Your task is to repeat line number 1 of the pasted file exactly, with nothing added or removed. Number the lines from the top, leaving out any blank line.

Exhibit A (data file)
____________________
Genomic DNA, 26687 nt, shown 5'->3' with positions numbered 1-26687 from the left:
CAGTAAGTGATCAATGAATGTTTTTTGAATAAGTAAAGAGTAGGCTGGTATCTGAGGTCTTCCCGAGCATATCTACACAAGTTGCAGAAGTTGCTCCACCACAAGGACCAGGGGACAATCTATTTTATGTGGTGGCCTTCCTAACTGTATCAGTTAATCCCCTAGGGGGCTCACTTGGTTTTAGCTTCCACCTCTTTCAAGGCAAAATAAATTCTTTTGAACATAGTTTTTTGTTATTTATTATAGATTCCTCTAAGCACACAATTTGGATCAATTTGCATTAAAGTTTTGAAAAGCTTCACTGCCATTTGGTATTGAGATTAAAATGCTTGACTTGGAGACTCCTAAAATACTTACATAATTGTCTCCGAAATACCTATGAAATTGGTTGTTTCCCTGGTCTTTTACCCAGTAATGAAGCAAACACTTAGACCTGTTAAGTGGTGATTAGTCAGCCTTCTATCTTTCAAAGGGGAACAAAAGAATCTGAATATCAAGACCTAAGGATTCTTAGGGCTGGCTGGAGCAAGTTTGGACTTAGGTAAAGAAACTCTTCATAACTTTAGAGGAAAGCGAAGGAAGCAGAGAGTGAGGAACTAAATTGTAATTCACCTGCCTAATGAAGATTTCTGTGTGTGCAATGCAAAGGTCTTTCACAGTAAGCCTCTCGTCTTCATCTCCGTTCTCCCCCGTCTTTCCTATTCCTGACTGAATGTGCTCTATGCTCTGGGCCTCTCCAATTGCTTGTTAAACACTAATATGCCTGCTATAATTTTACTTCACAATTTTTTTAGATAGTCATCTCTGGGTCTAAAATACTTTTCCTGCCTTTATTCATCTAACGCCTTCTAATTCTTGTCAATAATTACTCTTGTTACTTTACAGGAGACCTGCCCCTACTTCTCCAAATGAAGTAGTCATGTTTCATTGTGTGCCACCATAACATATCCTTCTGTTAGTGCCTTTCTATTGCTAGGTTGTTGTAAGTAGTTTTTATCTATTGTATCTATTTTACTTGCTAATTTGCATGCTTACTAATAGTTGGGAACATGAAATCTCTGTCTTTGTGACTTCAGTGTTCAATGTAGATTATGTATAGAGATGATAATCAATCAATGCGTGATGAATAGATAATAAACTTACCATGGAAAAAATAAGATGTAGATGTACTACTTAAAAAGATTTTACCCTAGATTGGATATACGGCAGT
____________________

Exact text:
Genomic DNA, 26687 nt, shown 5'->3' with positions numbered 1-26687 from the left: